I'm psyched about the U6800 brakes.  Sam swears by them.  I am hard pressed to see how one can improve on the U6700, but I am eager to find out.

Wheels and Tires

With Damon's help I found a great deal on Zipp 404 Firecrest carbon clincher wheels over the summer, marrying a front wheel for $600 from BikeTiresDirect with a rear for $800 (after Active Junky discount) from  It's a sweet wheelset with the cool black graphics.

Front wheel.  Photo from
I couldn't resist and put them on the bike even before the build.  As Sam has proved, deep dish wheels on a steel or titanium bike are awesome.

Aero roll-down tests with Flo wheels on the Ti-Cycles frameset.  Sam has the data, which (spoiler alert!) shows that a disc wheel is faster than 32-spokes with Open Pro rims.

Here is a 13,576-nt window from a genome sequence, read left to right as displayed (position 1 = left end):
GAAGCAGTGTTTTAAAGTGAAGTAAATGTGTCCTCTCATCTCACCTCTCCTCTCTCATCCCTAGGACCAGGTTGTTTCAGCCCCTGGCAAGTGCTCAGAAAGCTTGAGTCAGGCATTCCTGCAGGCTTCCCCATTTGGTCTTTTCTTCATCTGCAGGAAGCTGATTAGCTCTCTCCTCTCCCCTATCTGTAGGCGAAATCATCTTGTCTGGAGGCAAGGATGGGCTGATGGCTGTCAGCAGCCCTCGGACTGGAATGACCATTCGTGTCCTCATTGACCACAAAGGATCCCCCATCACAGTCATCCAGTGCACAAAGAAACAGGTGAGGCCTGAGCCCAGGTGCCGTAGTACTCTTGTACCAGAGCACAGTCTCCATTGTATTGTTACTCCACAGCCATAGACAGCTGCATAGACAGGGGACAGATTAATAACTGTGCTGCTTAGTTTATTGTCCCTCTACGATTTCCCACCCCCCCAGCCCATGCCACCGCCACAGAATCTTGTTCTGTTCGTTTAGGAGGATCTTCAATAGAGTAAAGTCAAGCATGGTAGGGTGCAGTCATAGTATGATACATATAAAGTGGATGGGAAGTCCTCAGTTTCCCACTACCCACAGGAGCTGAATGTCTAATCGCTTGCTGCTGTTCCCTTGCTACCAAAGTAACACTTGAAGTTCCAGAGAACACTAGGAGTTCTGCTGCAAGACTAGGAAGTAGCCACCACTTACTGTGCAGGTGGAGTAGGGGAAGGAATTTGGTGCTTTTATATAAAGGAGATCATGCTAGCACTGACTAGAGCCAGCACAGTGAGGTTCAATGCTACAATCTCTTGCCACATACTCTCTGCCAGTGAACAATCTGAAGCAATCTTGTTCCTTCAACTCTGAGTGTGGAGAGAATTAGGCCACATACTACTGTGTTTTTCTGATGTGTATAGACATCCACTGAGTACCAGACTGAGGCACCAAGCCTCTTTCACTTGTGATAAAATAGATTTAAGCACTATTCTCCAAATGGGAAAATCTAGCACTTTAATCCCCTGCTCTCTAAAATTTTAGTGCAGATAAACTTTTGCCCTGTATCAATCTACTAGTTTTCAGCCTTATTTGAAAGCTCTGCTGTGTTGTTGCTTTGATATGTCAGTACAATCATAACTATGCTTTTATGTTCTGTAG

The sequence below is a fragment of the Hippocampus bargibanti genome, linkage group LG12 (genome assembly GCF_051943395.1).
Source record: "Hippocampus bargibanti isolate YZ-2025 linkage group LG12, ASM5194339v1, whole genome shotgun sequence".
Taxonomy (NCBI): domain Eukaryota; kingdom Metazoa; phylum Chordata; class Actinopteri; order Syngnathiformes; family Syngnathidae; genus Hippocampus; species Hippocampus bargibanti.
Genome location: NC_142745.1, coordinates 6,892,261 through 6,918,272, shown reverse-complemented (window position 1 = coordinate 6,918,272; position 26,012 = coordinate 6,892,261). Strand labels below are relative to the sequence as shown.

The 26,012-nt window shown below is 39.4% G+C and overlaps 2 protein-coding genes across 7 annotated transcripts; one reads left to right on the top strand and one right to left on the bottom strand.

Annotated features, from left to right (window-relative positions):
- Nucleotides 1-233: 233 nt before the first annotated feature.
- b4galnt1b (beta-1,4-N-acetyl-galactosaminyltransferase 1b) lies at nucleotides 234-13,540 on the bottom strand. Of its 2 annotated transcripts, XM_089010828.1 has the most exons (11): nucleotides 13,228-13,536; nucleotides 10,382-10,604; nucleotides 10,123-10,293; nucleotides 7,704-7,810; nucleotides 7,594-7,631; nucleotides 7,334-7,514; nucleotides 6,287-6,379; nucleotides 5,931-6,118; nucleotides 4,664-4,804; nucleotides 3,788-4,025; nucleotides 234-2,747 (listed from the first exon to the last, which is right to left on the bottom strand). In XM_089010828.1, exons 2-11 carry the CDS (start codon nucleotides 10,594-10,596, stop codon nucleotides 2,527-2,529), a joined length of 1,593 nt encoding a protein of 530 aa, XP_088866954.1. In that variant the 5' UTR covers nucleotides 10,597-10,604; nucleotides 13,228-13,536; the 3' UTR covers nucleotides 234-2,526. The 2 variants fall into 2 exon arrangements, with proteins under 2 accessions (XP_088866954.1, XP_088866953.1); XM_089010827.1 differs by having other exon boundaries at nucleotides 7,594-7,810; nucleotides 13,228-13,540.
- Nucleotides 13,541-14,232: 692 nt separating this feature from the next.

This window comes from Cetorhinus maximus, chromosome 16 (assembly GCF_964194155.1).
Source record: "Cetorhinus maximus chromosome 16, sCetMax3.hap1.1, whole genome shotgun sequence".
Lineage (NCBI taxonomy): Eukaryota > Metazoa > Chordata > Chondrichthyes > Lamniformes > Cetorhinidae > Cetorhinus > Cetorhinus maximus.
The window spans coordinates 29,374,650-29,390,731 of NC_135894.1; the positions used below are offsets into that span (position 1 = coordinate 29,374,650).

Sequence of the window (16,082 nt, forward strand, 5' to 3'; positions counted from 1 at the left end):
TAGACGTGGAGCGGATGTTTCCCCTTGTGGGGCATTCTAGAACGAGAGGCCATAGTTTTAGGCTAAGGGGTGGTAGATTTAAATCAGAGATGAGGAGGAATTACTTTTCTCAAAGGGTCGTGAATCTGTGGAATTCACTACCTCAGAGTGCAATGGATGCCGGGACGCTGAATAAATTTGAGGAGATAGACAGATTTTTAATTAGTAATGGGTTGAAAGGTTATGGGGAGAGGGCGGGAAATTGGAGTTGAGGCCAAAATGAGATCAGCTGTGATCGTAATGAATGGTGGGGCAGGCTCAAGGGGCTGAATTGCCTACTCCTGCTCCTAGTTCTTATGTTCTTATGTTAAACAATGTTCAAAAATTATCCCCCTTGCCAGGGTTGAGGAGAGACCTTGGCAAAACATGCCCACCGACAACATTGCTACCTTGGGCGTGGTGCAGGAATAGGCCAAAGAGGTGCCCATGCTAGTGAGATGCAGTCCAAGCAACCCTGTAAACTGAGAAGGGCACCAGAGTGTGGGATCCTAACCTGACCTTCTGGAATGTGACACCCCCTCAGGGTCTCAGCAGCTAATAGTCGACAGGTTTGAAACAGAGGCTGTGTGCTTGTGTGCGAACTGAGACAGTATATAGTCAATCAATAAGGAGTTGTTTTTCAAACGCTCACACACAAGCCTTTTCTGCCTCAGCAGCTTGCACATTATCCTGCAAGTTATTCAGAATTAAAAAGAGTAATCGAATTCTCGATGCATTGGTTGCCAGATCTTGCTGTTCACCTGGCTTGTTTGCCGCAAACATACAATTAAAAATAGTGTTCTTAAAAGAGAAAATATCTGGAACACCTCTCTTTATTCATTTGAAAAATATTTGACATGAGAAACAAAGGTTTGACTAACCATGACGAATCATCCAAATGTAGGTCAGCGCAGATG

And, here on the Gunnar.

Gunnar, pre-rebuild.

Those green-walled tires are 27mm Vittoria Open Pave CG clinchers, the tire of choice for rough surfaces -- or at least the Velominati report.  (This site too.)  The good news is that the 27mm Vittoria mounted on that Zipp wheel clear the frame and the Easton carbon fork. At $37/tire from Competitive Cyclist, I loaded up on two pairs.

Finishing Kit

I first tried the Thomson seatpost when I first bought the Gunnar, which came with a straight Thomson Elite post.  My first reaction:  I loved the two-bolt adjustment, which beat all the one-bolt crap I had been using since time immemorial.


Thomson Elite post.  Tightening one and loosening the other allows for micro-adjustments that are not possible with a one-bolt stem.

Nitto post.  The bolt is found on the underside of the head.  Tightening it or loosening it changes the pitch of the saddle.